For over six years, NikeLab has collaborated with Japanese fashion designer Jun Takahashi of Undercover on a line called Gyakusou. This week, the pair unveiled their latest collection in the form of a holiday range focused on the flow and motion.
“We have a really good rhythm,” Jarrett Reynolds, the Senior Design Director of NikeLab Apparel told Complex in a phone interview Tuesday before heading to Tokyo to work with Takahashi on their Spring 2018 assortment. “It goes kind of like clockwork: First I take him through our newest technologies from [Nike Running]. Jun is a real runner, so I ask him what he’s been experiencing in his life of the sport.” From there, the Undercover founder selects what from Nike’s arsenal he wants to work with and works with the team to create a collection.
“[For holiday] we sat down and talked about flow motion,” Reynolds said. For Takahashi, that meant looking at running as a meditative state. To that end, this season’s pieces attempt to offer as few hindrances to the process of running as possible. “We wanted to create gear that would not be restricting and not be distracting from your run, that would allow you to get into this idea of running meditation.”
“Imagine having your jacket, and as you’re running, you get hot, and you want to take your jacket off,” Reynolds explained. “Normally, you’d take it off and pack it into a little pouch. All the while, you’re being conscious and thinking, and it’s distracting you from your run.” To circumvent that sort of distraction, the new line features a pair of utility tights replete with a back pocket. That pocket, which is actually a power mesh tube, can hold everything from a jacket to a pair of shades. In fact, the sleeves from the collection’s Aeroloft jacket zip off and can be easily stuffed into the back pocket mid run, interrupting the flow as little as possible. That ripping comes courtesy of a new QuickBurst zipper technology implemented in the line, which is a first for Nike. Those sort of tweaks are what make the collaboration special.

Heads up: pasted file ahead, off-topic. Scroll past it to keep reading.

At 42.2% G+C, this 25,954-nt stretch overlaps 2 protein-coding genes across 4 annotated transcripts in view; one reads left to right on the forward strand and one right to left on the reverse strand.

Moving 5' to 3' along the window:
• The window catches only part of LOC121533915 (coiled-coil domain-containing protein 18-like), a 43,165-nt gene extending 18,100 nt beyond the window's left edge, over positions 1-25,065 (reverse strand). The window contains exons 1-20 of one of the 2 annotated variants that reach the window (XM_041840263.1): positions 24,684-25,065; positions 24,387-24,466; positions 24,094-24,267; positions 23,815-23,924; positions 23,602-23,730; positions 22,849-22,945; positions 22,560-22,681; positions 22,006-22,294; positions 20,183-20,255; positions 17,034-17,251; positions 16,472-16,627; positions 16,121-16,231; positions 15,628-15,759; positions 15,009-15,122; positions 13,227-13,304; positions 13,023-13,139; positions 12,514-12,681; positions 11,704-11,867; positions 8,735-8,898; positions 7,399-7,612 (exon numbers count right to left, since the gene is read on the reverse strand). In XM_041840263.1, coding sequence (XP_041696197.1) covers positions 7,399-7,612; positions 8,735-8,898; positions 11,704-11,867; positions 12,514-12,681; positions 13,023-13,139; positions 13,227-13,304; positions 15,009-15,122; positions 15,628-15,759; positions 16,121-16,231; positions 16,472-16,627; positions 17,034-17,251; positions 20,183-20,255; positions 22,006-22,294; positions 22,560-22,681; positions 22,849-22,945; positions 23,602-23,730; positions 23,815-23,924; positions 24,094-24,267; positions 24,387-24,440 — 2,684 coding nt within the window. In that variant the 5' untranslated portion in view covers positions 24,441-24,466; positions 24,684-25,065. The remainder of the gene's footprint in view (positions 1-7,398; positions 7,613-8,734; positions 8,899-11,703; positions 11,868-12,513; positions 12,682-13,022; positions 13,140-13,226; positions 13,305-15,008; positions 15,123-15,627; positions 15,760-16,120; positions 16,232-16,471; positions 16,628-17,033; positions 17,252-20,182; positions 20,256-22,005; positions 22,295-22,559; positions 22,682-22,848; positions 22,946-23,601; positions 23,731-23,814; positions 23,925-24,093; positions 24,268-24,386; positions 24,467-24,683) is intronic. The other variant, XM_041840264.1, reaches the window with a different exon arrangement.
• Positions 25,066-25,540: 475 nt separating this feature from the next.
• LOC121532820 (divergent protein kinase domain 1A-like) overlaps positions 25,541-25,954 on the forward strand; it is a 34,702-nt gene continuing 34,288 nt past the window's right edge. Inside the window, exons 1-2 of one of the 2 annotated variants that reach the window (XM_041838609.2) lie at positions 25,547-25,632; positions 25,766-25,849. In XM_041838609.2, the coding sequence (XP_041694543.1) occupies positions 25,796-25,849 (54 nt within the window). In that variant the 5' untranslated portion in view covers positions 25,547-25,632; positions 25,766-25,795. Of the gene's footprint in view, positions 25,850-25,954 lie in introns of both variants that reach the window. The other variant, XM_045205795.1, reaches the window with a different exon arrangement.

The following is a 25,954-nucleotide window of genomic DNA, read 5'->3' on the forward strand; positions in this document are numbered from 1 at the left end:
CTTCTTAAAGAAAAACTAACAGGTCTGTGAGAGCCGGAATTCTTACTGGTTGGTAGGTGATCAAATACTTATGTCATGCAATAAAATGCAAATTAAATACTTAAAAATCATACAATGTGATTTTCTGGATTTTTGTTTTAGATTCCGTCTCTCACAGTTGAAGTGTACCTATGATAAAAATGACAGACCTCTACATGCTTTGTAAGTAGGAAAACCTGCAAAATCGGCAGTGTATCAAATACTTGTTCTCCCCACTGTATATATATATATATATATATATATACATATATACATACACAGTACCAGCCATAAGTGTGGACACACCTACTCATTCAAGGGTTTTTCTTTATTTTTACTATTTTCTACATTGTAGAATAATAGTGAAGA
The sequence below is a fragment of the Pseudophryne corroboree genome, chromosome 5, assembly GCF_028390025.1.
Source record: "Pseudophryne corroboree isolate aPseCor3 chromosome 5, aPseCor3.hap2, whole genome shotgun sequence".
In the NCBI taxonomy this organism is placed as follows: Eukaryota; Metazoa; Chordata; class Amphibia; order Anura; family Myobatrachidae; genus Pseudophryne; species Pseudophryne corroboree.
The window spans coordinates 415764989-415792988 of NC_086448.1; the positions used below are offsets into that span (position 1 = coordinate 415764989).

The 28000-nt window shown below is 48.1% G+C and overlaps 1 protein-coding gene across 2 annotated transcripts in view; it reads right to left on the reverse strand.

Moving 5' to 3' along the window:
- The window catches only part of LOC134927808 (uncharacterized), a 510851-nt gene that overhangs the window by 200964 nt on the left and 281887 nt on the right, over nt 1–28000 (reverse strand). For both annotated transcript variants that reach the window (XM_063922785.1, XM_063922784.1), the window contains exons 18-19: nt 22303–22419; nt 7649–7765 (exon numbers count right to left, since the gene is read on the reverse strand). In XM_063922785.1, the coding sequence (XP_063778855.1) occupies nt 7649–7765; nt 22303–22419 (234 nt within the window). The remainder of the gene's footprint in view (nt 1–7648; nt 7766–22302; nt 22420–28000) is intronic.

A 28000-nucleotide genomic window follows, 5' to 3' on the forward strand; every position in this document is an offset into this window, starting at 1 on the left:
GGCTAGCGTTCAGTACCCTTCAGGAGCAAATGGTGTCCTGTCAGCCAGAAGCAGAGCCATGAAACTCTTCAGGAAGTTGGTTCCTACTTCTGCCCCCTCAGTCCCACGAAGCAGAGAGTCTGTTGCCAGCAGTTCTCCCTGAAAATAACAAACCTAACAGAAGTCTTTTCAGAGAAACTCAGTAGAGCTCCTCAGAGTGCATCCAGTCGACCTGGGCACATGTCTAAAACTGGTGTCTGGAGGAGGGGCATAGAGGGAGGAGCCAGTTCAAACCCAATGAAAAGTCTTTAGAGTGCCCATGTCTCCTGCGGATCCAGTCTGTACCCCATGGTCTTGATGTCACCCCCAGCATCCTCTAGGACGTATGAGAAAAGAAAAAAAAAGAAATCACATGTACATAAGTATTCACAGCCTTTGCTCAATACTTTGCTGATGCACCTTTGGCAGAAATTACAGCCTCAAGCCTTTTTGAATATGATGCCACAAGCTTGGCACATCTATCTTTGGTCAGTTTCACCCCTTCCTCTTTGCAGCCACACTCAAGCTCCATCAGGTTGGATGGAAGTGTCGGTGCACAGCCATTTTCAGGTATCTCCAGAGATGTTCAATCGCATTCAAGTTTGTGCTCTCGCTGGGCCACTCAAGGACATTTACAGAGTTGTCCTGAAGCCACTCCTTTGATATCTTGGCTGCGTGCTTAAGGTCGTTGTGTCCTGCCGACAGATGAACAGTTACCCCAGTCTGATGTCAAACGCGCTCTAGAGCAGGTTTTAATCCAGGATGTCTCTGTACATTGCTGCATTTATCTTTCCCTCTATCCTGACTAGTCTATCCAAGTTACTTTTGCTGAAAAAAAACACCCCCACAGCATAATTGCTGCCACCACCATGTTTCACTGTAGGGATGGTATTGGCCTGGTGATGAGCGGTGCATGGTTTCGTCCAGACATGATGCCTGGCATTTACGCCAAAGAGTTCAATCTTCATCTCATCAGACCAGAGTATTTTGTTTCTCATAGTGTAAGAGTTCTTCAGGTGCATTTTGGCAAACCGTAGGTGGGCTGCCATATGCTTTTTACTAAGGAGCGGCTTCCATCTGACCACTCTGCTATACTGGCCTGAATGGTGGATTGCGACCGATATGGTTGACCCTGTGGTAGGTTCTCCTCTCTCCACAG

“When we work best in Gyakusou, we are working closely with our partners in running. We always like to do a Gyakusou remix,” Reynolds, who has also worked on company collaborations with Riccardo Tisci and Kim Jones, says. To wit, when the team set about making the track suit of the future, they incorporated a newly-engineered knit the Nike team had been working on. Adding thumb holes, perforation under the arms for ventilation, and a 3-way stretch in the body, replete with waterproofing and breathability, give the piece its utilitarian aspects. Articulating the sleeves and adding a reflective print on the sides that is based off of Takashi’s own arm tattoos adds some fashion forward appeal.
Other integral components? The AeroReact fabrication used in a half-zip hoodie and the zip-off jacket. “That is technology that our running team came up with after years and years of trials,” Reynolds explained. “On a microscopic level, the yarn adapts and opens up depending on moisture. If you’re sweating, on a microscopic level, the yarns will adapt and become more open. That allows it to wick away moisture and thermoregulate.” Even the line’s sneakers get a bit of a tech upgrade, as one of the first pairs of Flyknit styles to feature a water repellant bootie, as well as coating on the yarn itself to make the entire shoe water repellent.
The line comes rounded out with a Dri-Fit tee, two pairs of tights, and the FlyVent short. Reynolds finds beauty in the Dri-Fit Utility tights in particular. “The pockets that are on that are really beautiful,” he said. “The whole piece is actually kind of perfection to me. The front pocket is done in this laser cut inset 3-D way. It’s so difficult to explain and complicated to create, but how it manifests in real life is so beautiful and simple.”
The full range will be available November 10.